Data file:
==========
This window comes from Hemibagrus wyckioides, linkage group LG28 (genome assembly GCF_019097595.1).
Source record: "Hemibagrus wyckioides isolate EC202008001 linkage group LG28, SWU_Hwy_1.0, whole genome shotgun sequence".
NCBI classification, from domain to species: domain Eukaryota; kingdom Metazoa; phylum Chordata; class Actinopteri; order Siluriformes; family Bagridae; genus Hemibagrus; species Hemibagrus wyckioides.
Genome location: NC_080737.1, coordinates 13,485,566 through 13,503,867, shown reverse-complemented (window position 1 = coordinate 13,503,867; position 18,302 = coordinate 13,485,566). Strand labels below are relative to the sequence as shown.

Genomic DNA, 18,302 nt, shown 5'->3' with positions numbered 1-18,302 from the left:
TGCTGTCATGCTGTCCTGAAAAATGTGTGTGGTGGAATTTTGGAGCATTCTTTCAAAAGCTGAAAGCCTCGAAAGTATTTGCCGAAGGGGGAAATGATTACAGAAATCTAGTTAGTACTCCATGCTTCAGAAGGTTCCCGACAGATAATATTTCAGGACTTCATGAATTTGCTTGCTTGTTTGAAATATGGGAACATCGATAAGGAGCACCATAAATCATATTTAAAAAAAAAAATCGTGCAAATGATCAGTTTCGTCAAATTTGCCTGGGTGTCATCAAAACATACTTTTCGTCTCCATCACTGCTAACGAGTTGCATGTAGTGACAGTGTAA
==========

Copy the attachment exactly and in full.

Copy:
This window comes from Hemibagrus wyckioides, linkage group LG28 (genome assembly GCF_019097595.1).
Source record: "Hemibagrus wyckioides isolate EC202008001 linkage group LG28, SWU_Hwy_1.0, whole genome shotgun sequence".
NCBI classification, from domain to species: domain Eukaryota; kingdom Metazoa; phylum Chordata; class Actinopteri; order Siluriformes; family Bagridae; genus Hemibagrus; species Hemibagrus wyckioides.
Genome location: NC_080737.1, coordinates 13,485,566 through 13,503,867, shown reverse-complemented (window position 1 = coordinate 13,503,867; position 18,302 = coordinate 13,485,566). Strand labels below are relative to the sequence as shown.

Genomic DNA, 18,302 nt, shown 5'->3' with positions numbered 1-18,302 from the left:
TGCTGTCATGCTGTCCTGAAAAATGTGTGTGGTGGAATTTTGGAGCATTCTTTCAAAAGCTGAAAGCCTCGAAAGTATTTGCCGAAGGGGGAAATGATTACAGAAATCTAGTTAGTACTCCATGCTTCAGAAGGTTCCCGACAGATAATATTTCAGGACTTCATGAATTTGCTTGCTTGTTTGAAATATGGGAACATCGATAAGGAGCACCATAAATCATATTTAAAAAAAAAAATCGTGCAAATGATCAGTTTCGTCAAATTTGCCTGGGTGTCATCAAAACATACTTTTCGTCTCCATCACTGCTAACGAGTTGCATGTAGTGACAGTGTAA